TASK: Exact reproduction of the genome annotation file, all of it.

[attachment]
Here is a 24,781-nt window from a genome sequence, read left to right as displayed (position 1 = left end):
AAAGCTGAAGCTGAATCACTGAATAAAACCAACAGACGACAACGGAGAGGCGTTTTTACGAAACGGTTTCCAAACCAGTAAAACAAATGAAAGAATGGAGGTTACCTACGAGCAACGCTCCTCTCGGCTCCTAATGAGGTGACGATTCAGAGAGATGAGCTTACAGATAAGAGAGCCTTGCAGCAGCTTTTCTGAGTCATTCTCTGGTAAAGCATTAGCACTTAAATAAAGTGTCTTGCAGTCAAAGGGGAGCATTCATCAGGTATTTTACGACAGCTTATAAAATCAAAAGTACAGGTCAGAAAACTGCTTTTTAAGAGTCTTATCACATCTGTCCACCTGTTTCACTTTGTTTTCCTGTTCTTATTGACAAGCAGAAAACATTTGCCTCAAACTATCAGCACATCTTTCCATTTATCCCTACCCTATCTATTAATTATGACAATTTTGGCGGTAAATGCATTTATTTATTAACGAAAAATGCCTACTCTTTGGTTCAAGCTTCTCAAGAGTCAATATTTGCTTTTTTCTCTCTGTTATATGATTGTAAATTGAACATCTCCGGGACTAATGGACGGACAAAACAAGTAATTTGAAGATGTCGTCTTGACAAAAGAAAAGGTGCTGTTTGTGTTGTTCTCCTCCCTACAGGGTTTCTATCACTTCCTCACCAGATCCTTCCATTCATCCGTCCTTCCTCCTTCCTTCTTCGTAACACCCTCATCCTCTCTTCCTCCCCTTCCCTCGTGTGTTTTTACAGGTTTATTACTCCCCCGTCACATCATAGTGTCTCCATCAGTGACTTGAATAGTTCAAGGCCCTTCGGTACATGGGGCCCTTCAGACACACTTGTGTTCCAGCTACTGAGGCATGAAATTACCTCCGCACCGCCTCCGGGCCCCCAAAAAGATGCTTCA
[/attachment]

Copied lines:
Here is a 24,781-nt window from a genome sequence, read left to right as displayed (position 1 = left end):
AAAGCTGAAGCTGAATCACTGAATAAAACCAACAGACGACAACGGAGAGGCGTTTTTACGAAACGGTTTCCAAACCAGTAAAACAAATGAAAGAATGGAGGTTACCTACGAGCAACGCTCCTCTCGGCTCCTAATGAGGTGACGATTCAGAGAGATGAGCTTACAGATAAGAGAGCCTTGCAGCAGCTTTTCTGAGTCATTCTCTGGTAAAGCATTAGCACTTAAATAAAGTGTCTTGCAGTCAAAGGGGAGCATTCATCAGGTATTTTACGACAGCTTATAAAATCAAAAGTACAGGTCAGAAAACTGCTTTTTAAGAGTCTTATCACATCTGTCCACCTGTTTCACTTTGTTTTCCTGTTCTTATTGACAAGCAGAAAACATTTGCCTCAAACTATCAGCACATCTTTCCATTTATCCCTACCCTATCTATTAATTATGACAATTTTGGCGGTAAATGCATTTATTTATTAACGAAAAATGCCTACTCTTTGGTTCAAGCTTCTCAAGAGTCAATATTTGCTTTTTTCTCTCTGTTATATGATTGTAAATTGAACATCTCCGGGACTAATGGACGGACAAAACAAGTAATTTGAAGATGTCGTCTTGACAAAAGAAAAGGTGCTGTTTGTGTTGTTCTCCTCCCTACAGGGTTTCTATCACTTCCTCACCAGATCCTTCCATTCATCCGTCCTTCCTCCTTCCTTCTTCGTAACACCCTCATCCTCTCTTCCTCCCCTTCCCTCGTGTGTTTTTACAGGTTTATTACTCCCCCGTCACATCATAGTGTCTCCATCAGTGACTTGAATAGTTCAAGGCCCTTCGGTACATGGGGCCCTTCAGACACACTTGTGTTCCAGCTACTGAGGCATGAAATTACCTCCGCACCGCCTCCGGGCCCCCAAAAAGATGCTTCA